That is not to say that you should use Arc-Slogger's Shock effect without any heed for the cost... you certainly don't want to accidentally deck yourself. What I am trying to communicate is that many beginning players may look at the activation cost for Arc-Slogger's ability and see only its potentially steep limitations, rather than the fact that this creature will be extremely difficult to block with multiple small creatures, or that it has a built-in finishing mechanism, should the opponent stall the ground.

Despite the comparisons to some pretty iconic creatures of Magic's past, the tournament-winning Thrashing Wumpuses and Erhnam Djinns of the past ten years, I think that we may see Arc-Slogger exploit some even more powerful synergies than its impressive predecessors. Thrashing Wumpus was in many ways a black Masticore. It was generally used in decks for its ability to shoot down rebels and other creatures while doubling up as a reasonably large victory condition. Arc-Slogger is not quite as good in the shooting department, but it is a more robust victory condition. Erhnam Djinn wasn't the biggest body on the block, but it came to green mages at the right price to find its way into a good many decks. Arc-Slogger is a little more pricey for a creature of the same size, but being red, and having a special ability rather than a drawback, should more than justify its taking up a similar role to Judgment's most underused reprint. But over filling the same kinds of roles as these cards, Arc-Slogger is appearing in the Standard environment at the right time. Though Mirrodin itself is reminiscent of Urza's Block, with Onslaught Block representing the most recent previous Constructed sets, Arc-Slogger gets to exploit the tribal mechanic of its neighbor.

This card fits perfectly into the beast deck.

Arc-Slogger is an expensive beast. That is, it costs more than four mana. That means that it will invariably stick around in hand just long enough to power-up Canopy Crawler before hitting the ground itself. It is a 4/5. It has toughness greater than its quite respectable power. While this is not usually the hallmark of a great aggressive creature, Arc-Slogger is the right size to put the hurt on peers like Ravenous Baloth in a Contested Cliffs fight. Other players will be thinking tribally as well. I can think of few beasts I'd rather have in play than this one when going toe-to-toe with goblins in post-Mirrodin Standard. Arc-Slogger may not have quite Thrashing Wumpus's way with a horde of small toughness weenies, but nor does it damage its controller when defending the ground with its more robust body.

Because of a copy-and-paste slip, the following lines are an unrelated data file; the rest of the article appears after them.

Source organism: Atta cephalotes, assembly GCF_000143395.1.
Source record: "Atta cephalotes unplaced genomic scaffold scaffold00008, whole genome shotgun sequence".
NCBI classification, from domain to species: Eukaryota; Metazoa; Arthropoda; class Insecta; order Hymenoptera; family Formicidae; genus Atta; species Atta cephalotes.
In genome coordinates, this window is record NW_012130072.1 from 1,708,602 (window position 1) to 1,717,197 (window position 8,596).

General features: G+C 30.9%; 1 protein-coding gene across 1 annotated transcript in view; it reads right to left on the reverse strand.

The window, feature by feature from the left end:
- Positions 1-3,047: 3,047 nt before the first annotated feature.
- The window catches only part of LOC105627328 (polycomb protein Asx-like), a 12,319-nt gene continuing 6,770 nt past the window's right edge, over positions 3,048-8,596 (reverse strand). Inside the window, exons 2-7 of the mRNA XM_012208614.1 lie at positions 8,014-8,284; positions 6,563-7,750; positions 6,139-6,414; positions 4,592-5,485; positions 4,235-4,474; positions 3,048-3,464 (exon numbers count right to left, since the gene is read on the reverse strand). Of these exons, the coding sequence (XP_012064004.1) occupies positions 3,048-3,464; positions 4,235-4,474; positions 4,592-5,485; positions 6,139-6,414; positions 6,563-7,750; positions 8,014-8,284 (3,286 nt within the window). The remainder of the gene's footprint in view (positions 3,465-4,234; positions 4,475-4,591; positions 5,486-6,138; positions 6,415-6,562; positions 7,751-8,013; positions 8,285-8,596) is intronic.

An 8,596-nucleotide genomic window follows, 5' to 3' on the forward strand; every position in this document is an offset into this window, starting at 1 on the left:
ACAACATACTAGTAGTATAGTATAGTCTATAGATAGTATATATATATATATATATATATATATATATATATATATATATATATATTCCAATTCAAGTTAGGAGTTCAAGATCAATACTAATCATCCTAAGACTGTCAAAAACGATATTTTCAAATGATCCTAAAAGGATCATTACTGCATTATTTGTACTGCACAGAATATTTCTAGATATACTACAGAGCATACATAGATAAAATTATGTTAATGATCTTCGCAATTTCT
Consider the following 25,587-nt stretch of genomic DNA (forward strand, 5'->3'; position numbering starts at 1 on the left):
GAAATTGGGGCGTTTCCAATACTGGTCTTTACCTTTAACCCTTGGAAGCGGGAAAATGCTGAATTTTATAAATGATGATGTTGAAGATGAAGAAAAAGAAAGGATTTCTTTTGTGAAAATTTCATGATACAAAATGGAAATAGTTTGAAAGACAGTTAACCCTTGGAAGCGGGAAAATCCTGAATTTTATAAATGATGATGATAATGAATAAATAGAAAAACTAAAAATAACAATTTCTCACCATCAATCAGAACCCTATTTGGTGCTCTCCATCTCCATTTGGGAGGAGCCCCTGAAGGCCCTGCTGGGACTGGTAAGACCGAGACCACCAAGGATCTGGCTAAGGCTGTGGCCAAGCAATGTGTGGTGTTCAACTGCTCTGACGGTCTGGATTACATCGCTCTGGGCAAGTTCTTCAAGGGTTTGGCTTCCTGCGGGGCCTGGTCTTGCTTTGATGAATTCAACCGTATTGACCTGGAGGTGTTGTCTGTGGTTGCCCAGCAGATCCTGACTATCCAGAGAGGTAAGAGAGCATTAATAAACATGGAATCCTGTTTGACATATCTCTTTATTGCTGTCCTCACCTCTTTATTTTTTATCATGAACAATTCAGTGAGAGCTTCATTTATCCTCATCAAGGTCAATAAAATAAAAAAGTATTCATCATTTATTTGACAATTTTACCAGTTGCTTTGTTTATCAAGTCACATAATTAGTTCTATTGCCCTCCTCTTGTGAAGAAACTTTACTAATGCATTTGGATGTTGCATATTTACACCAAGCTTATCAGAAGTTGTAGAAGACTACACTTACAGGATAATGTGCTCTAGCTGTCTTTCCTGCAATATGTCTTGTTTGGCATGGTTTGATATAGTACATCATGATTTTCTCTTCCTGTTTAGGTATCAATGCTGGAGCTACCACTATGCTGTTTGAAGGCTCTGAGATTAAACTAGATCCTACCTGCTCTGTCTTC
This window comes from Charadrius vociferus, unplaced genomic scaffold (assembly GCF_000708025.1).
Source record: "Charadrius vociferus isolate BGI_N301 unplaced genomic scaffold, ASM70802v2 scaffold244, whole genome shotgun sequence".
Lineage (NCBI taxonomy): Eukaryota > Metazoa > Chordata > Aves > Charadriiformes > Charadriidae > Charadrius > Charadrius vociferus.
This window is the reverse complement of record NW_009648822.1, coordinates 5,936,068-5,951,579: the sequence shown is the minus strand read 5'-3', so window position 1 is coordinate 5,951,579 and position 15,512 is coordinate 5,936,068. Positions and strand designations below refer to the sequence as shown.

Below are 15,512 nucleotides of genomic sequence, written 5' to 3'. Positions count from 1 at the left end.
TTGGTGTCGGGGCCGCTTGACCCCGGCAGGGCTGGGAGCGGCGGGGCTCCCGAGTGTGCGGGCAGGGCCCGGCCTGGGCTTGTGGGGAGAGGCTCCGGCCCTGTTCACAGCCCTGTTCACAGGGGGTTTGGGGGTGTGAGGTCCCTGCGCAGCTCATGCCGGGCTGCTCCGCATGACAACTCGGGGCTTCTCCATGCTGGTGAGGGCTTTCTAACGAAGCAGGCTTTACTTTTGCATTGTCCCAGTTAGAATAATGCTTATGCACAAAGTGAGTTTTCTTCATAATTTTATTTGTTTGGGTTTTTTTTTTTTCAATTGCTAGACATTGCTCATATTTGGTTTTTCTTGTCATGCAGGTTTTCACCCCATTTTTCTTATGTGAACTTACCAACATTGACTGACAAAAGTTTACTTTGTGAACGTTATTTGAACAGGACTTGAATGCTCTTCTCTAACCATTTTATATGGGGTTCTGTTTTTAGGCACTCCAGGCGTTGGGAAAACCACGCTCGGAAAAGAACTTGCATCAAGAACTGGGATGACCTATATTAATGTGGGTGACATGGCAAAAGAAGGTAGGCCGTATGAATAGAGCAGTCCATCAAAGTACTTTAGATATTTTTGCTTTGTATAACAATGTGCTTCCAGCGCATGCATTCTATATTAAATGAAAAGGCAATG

Arc-Slogger isn't pretty. It doesn't set off the fireworks of possibility in your mind the way Time Spiral did. But it should prove to be a great card, as well as a solid role-player with an aggressive cost that will get the job done for whatever decks ask for its help. This guy should see play in a variety of creature decks as they battle the rising tide of board control for the next two years.

Mike has been a leading voice in the game's strategy for as long as there has been a Magic Internet. He is the former editor of The Magic Dojo and a sometime Pro player. Michael J. Flores: Deckade, is a compilation of Mike's first ten years of strategy and theory (i.e. before he joined, and is available at